How To Not Cheat On Your Diet - Part II

Last week, I told you why you should never eat a "cheat meal". The strategy I am going to tell you about today is called a "refeed". It is similar to a cheat meal, but won't destroy the fat loss progress you've made.

What Is A Refeed Day?

A refeed day, in its most basic form, is purposely having more Calories (typically from carbs) on specific days. You may think this sounds like a cheat meal/day, but there are two key differences: 

  1. A refeed is not a blowout without guidelines. With refeeds, you will have a set number of extra Calories to eat on specified day(s). For example, you may be dieting on 1800 Calories/day and on your refeed day you consume 2100 Calories, which is much different from the 3870 Calories in the cheat day example from last week.
  2. You take account for these extra Calories within the context of your whole week. For example, on a regular diet you may eat 1800 Calories/day, 7 days/week. If using the refeed, you may eat 1750 Calories per day with a 2100 Calorie refeed day.
    You might have noticed, in this example we are actually eating the same number of Calories per week. We simply took an equal number of Calories from the six non refeed days to equal out the refeed day. 1800*7=12600 Calories/week and 1750*6+2100=12600 Calories/week.

Why Use Refeeds?

Using refeeds has been shown to be as good as or better than diets without refeeds for both fat loss and muscle retention during dieting. [1] [2] [3] Believe it or not, that isn't what I want to focus on. One of the main benefits of using refeeds is improving adherence. 

It is relatively easy to remove a few extra Calories from each day without noticing much difference, but when you add all the Calories you took away into one day, it is a noticeable difference. Allowing yourself refeeds where you don't have to worry about eating such a small amount of food can dramatically increase morale on a diet. I can speak from personal experience. I dieted for seven months in 2016 to get ready for a bodybuilding show and using refeeds was probably the only thing that kept me on the diet for such an extended period of time.

How Do I Set Up Refeeds?

There is no set way to implement a refeed. You can do one day refeeds, two day refeeds, three day refeeds, etc. I even read a study where they had the participants dieting for two days and refeeding for five days. [1] The way you set up your refeed doesn't matter as much until you start getting 6-pack lean. There are really only two rules for refeeds:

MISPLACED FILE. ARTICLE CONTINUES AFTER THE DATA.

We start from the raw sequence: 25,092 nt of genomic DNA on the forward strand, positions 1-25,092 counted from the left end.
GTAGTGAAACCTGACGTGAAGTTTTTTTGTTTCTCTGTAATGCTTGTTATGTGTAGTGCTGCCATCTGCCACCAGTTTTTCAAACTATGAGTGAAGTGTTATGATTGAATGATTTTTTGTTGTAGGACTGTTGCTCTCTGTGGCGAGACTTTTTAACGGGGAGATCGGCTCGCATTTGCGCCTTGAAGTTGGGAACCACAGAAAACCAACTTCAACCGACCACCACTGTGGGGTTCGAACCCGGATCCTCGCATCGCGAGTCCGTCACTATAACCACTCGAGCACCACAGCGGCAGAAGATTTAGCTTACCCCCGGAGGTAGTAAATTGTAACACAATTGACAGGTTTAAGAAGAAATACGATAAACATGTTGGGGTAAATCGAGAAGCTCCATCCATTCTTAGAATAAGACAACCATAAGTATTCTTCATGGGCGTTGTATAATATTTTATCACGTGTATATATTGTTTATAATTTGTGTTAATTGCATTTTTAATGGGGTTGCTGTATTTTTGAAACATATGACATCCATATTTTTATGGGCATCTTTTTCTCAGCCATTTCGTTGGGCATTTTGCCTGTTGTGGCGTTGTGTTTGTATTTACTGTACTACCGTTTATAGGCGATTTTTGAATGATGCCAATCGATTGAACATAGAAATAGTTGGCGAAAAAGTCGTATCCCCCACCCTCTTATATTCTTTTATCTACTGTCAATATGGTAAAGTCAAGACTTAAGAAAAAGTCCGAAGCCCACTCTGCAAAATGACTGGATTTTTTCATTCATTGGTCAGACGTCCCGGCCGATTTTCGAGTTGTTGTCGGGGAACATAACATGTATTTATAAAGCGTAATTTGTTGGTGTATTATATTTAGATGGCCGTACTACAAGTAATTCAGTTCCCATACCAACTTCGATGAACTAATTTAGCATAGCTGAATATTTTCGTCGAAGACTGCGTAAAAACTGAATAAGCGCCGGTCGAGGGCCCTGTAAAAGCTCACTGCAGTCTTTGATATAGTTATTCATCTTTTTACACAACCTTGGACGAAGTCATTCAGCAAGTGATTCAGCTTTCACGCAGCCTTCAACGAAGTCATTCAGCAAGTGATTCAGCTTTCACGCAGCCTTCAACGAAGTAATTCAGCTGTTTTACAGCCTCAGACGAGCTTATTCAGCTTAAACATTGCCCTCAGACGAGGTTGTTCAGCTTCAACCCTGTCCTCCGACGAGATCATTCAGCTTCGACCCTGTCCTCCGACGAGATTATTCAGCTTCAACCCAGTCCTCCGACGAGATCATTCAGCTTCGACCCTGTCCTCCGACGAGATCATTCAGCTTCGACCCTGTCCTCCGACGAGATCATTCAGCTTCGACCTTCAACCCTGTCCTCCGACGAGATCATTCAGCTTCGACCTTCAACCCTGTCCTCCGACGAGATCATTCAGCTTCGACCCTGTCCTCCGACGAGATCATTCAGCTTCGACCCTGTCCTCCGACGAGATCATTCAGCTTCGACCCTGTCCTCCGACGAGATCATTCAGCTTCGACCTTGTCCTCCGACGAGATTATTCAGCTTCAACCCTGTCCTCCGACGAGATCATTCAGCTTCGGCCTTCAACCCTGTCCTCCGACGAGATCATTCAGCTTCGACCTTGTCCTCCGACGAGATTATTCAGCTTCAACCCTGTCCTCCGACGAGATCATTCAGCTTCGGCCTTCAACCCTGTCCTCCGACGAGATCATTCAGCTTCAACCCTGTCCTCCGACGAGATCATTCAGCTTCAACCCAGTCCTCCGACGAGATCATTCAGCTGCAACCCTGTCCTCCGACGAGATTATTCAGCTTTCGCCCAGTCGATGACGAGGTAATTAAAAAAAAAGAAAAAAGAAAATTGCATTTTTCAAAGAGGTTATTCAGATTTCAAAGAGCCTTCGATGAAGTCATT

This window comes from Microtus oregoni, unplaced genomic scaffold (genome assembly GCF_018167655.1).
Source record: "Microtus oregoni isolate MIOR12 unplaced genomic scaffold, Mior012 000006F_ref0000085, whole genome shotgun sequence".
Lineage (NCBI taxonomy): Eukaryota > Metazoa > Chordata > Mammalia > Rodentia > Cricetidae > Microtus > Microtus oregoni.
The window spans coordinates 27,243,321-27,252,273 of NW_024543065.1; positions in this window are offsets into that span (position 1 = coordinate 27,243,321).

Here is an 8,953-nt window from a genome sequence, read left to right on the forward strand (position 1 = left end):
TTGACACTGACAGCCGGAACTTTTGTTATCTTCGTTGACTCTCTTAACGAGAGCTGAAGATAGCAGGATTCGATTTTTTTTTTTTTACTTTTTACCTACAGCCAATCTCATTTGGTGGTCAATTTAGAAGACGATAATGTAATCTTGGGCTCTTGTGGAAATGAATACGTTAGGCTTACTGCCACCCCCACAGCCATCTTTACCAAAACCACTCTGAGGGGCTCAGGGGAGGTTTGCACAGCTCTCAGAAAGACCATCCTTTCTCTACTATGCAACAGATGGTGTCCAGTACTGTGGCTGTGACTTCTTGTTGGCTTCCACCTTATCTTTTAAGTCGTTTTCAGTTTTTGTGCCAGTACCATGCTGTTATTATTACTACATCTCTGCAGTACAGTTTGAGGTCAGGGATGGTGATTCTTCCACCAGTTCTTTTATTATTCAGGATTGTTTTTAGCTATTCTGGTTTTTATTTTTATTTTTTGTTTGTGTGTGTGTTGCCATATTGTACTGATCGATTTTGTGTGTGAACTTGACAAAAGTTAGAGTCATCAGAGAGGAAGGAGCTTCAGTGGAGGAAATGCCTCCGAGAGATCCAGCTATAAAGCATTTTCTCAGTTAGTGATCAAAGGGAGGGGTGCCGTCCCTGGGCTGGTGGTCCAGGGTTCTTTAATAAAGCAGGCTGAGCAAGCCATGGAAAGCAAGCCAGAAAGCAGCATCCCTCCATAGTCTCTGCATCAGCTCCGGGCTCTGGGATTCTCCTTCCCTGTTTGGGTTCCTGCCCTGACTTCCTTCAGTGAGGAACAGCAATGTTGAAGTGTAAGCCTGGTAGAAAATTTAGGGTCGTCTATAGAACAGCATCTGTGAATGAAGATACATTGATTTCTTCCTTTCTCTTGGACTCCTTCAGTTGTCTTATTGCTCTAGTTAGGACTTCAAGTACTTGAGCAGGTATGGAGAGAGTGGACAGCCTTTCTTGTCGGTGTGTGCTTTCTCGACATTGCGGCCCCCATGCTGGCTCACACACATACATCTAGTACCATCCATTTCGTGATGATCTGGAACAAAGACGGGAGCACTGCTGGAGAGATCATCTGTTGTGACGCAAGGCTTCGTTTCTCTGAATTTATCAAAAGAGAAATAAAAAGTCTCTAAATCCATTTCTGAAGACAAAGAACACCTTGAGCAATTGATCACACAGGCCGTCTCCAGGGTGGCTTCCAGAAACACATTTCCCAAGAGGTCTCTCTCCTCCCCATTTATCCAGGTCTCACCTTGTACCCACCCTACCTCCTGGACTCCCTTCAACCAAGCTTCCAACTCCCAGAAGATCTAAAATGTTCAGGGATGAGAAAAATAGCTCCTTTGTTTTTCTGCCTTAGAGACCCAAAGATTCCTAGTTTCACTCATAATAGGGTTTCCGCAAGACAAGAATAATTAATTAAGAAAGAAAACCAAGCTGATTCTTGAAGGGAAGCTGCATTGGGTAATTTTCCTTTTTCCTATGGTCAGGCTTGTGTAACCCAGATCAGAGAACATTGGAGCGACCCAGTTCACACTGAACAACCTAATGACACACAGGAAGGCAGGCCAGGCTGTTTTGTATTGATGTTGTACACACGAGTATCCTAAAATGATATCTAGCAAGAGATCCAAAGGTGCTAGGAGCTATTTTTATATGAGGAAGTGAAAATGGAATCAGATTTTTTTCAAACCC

1. Take account for the extra Calories you consume on your refeed day(s) and subtract an equal number of Calories from the rest of the week.
  2. Don't take so many Calories away from any given day that you have to decrease your protein or fiber intake.

I will give you a few examples of how you might set up your refeeds assuming you are dieting on 2000 Calorie/day (14000 Calories/week).

  • 1900 Calories/Day for six days, single day at 2600 Calories.
  • 1900 Calories/Day for five days, two days at 2250 Calories.
  • 1800 Calories/Day for five days, two days at 2500 Calories.
  • 1800 Calories/Day for four days, three days at 2266 Calories.

Keep in mind, these are just a few ways you can set up your refeeds. As a final note, I would personally suggest that you add in something fun, that you may not be able to fit into your diet on low days, such as a piece of cake, an extra serving of ice cream, etc. This will further enforce the "light at the end of the tunnel" effect, adding even more of a bright side to the diet.

This method really helped me out on my diet and has helped many others as well. Give it a try and let me know what you think. I'll be back again next week with another helpful article for you. As always, God bless you AND your family and I'll talk to you next week!


[1] Harvie, M. N., Pegington, M., Mattson, M. P., Frystyk, J., Dillon, B., Evans, G., … Howell, A. (2011). The effects of intermittent or continuous energy restriction on weight loss and metabolic disease risk markers: a randomised trial in young overweight women. International Journal of Obesity (2005)35(5), 714–727.
[2] Harvie, M., et al., The effect of intermittent energy and carbohydrate restriction v. daily
energy restriction on weight loss and metabolic disease risk markers in overweight
women. British Journal of Nutrition, 2013. 110(8): p. 1534-47.
[3] Varady, K.A., Intermittent versus daily calorie restriction: which diet regimen is more
effective for weight loss? Obes Rev, 2011. 12(7): p. 593-601.